Just because a scene appears a certain way does not mean that is the best way to photograph it.
Composition is all about deciding how to arrange the objects in a frame. It is just as important as deciding how you manage the flow of light into the camera.
There are many different guidelines to help you get creative with composition. Let’s take a look at two well known guidelines below. If you would like to learn more about composition you may want to take a look at joining us on a Wildlife Photography Essentials Workshop or 1 Day Photography Workshop.
The rule of thirds is the most common and basic composition rule and just about every photography book will mention. The rule of thirds is a compositional tool, whereby the image frame is divided by equally spaced horizontal and vertical lines at one-third intervals.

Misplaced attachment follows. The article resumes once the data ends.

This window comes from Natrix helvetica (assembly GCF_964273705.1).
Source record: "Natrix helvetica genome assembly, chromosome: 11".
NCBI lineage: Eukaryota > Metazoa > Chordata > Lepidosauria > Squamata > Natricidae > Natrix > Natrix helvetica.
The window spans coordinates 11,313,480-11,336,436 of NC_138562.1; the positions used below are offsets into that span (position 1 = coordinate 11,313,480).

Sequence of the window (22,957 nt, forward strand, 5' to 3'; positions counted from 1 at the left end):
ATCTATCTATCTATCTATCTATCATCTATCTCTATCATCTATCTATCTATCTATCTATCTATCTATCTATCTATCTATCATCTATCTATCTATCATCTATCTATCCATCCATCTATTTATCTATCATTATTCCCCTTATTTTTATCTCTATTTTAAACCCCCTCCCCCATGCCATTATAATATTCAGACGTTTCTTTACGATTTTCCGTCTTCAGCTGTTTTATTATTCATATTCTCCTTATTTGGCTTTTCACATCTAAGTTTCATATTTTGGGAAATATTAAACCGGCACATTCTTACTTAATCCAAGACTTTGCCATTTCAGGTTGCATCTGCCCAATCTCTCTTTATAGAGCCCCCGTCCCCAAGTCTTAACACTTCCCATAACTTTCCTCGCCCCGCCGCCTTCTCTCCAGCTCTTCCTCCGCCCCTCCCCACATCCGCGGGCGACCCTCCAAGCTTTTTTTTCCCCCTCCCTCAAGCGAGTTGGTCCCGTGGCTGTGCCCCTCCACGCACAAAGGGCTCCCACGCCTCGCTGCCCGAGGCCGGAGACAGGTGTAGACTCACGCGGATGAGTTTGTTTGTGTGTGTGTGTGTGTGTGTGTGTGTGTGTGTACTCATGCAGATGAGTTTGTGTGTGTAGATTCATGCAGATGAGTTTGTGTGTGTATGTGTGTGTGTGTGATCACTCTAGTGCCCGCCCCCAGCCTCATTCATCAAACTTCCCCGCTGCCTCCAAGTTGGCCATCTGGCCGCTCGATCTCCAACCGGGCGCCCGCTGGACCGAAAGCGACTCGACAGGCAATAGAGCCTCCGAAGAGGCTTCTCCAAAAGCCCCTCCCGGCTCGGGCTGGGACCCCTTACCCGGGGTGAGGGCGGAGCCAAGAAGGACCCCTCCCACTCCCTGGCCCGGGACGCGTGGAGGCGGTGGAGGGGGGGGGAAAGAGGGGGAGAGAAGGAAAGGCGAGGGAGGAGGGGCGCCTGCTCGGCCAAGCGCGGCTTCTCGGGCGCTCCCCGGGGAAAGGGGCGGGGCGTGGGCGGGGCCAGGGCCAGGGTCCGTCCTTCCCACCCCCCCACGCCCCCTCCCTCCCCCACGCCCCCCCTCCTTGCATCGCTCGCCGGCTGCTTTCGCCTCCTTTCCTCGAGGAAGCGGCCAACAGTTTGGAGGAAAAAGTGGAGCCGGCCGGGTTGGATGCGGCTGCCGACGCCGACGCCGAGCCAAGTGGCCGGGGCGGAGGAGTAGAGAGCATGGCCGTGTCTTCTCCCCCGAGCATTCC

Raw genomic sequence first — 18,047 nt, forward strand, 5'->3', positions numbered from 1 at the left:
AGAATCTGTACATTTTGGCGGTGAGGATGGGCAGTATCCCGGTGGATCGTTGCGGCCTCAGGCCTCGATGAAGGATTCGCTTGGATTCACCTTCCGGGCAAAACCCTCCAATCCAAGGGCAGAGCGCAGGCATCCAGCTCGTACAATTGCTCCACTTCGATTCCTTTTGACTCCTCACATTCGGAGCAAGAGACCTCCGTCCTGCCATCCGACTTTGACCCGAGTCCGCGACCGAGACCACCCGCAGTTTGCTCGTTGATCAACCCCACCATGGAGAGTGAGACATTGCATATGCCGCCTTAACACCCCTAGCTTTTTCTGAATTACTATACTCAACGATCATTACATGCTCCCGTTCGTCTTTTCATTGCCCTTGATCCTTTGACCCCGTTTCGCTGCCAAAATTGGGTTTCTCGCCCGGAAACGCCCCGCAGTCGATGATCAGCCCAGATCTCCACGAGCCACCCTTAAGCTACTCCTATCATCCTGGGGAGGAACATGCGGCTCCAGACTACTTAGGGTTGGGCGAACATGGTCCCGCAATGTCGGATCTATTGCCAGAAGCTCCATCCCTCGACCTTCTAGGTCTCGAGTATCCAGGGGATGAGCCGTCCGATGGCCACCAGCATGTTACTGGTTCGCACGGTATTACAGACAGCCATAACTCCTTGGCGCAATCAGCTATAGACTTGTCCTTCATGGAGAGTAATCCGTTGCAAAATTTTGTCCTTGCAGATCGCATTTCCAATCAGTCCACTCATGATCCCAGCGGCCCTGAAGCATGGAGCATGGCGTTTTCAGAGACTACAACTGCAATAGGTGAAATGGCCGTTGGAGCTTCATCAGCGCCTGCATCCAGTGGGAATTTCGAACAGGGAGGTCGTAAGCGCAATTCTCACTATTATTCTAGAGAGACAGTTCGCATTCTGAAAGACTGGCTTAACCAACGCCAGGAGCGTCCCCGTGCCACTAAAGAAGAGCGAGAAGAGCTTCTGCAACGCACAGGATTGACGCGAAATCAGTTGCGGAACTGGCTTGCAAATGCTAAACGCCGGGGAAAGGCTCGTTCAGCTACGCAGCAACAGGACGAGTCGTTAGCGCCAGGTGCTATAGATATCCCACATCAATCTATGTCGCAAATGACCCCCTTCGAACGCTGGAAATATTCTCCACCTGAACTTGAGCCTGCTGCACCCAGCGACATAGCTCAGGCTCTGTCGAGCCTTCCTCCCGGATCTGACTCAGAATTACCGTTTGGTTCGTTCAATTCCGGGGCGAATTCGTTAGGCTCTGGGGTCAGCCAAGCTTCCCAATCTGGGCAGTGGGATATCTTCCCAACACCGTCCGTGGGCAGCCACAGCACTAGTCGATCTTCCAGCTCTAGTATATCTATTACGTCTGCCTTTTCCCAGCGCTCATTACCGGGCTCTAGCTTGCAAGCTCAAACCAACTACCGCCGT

The theory is that if you place points of interest at the intersecting horizontal and vertical lines or along the lines, your image is more balanced and will enable a viewer to interact more naturally with it.
The rule of thirds works. It opens up the picture space and helps to emphasize not just the main subject, but also surrounding objects and detail.
The background in an image is just as important as the foreground or subject of an image. It often happens that wildlife photographers photograph a scene, and only once their images are downloaded, realise they did not think about the background or foreground of the image.
Always be aware of the background and foreground when composing an image. Look around and to try to ‘de-clutter’ and draw more focus onto your subject. This is achieved with an unobtrusive background. You may need to move to a new angle or position to do this (if possible).
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